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Following Jesus is a journey none of the people in this book ever expected to take. Why did they?What difference did it make?The book you’re holding is dangerous. If you read it, you’ll see that God is still active in saving even the most unexpected people: An atheist woman who viewed Christians as “idiots.” A married couple high in the leadership ranks of the Mormon church. An African-American man who became a Black Muslim out of hatred for white Christians. You’ll be amazed, moved, and encouraged as you read their compelling stories and the stories of nine others who made The Unexpected Journey from non-Christian beliefs to faith in Jesus Christ. You’ll rediscover the power of the gospel. You might even be emboldened to tell others about Christ yourself.Unexpected journeys beyond• Mormonism• Judaism• Hinduism• Atheism• Jehovah’s Witness• Agnosticism• Wiccan Paganism• Buddhism• Unitarianism• Astrology• Islam• Satanism
In this grab bag we have 12 backlist e-books from HarperCollins Christian Publishing which were written by various authors. The prices that our source has provided are under each ebook cover. In case you missed it, here’s part one, two, and three.[table “3054” not found /]
God declared through the Apostle Paul that the church would be a place of transformation. In 2 Corinthians 5:17 we find, Therefore, if anyone is in Christ, he is a new creation; old things have passed away, and look, new things have come. Despite this, the church seems increasingly to be a place where transformation fails to occur.
Surveying the landscape, however, there are some bright spots where churches are faithfully producing transformed disciples. Furthermore, as shown in Scripture and supported by new research, God designed such transformation to often happen in the context of smaller groups of people.
But what characteristics are true of churches that are making transformed disciples through group-based ministry-whether small groups, missional communities, Sunday school, or some other expression of groups?
In Transformational Groups, Ed Stetzer and Eric Geiger have created a new scorecard that will provide a map to transformational success for your church’s groups ministry. Using data from the largest survey of pastors and laypersons ever done on the condition of groups in the church, they define a simple process to lead your groups from where they are to where God wants them to be.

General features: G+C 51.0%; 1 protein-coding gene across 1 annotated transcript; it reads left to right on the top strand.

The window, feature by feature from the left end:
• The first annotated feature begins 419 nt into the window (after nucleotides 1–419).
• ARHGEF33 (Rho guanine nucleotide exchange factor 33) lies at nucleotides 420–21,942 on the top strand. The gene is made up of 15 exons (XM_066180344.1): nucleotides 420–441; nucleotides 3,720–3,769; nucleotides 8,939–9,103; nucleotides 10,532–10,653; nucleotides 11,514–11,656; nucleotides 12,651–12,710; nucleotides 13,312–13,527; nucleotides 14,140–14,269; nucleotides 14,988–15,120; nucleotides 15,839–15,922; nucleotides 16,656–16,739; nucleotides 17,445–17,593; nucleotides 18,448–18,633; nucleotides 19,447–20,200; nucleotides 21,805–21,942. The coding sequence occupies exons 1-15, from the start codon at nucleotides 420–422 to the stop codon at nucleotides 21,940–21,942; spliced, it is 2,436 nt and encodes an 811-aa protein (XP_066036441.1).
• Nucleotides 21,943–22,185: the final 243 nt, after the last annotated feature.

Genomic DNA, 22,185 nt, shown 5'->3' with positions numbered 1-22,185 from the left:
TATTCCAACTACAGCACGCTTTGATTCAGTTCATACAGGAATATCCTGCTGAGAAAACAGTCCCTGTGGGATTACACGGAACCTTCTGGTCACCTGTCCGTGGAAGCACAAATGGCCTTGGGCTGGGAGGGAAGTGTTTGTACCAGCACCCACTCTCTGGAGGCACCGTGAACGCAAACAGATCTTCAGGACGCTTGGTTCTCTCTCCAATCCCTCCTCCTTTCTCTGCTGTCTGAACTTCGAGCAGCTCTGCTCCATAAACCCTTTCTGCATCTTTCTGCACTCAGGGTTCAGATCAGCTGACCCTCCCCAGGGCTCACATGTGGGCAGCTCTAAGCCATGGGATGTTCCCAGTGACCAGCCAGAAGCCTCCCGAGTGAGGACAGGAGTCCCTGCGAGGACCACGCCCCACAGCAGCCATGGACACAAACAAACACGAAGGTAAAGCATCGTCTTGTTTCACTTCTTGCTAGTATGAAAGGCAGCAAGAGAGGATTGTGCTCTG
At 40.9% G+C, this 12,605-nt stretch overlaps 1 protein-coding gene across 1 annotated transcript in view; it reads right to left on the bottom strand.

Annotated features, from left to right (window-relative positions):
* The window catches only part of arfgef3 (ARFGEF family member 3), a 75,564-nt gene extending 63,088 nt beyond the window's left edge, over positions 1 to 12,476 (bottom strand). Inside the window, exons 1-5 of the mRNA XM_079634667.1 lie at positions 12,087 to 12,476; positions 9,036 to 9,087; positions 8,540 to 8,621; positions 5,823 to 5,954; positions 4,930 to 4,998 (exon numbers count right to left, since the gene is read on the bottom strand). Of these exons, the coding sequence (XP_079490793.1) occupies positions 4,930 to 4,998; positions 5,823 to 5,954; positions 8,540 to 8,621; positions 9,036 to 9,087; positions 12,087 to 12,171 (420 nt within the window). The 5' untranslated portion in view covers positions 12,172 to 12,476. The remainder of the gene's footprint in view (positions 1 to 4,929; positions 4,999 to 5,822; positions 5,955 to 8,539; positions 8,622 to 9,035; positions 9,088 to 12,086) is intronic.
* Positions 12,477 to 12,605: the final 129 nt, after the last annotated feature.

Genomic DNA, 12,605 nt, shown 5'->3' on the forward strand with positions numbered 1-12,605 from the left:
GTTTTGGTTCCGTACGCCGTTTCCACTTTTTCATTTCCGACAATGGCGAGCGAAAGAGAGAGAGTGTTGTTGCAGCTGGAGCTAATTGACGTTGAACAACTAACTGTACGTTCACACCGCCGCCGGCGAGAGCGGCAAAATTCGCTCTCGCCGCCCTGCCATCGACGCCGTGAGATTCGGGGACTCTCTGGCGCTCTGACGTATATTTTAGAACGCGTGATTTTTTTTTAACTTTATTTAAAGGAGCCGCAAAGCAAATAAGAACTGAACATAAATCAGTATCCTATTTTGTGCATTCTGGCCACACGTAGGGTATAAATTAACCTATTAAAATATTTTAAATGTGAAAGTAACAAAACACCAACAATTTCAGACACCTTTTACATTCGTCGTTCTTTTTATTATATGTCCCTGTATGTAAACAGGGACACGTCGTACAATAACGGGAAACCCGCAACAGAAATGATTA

How are we doing? The church, that is. And how are we doing it? Congregations have long measured success by “bodies, budget, and buildings”–a certain record of attendance, the offering plate, and square footage. But the scorecard can’t stop there. When it does, the deeper emphasis on accountability, discipleship, and spiritual maturity is lost. Ignoring those details, we see fewer lives transformed, Christian influence wane, and churches thin out–a situation that is all too familiar across North America today.
It is time to take heart and rework the scorecard.
According to Ed Stetzer and Thom S. Rainer, the authors of Transformational Church, “Too often we’ve highlighted the negative realities of the declining American church but missed the opportunity to magnify the God of hope and transformation.”
Based on the most comprehensive study of its kind, including a survey of more than 7,000 churches and hundreds of on-site interviews with pastors, Transformational Church takes us to the thriving congregations where truly changing lives is the norm.
Stetzer and Rainer clearly confirm the importance of disciple making for all through active biblical engagement and prayerful dependence on God alongside of ever-increasing, intentional participation in mission and ministry activities. As the church engages these issues, the world will see the change:
* More people following Christ
* More believers growing in their faith
* More churches making an impact on their communities
The transformation starts now.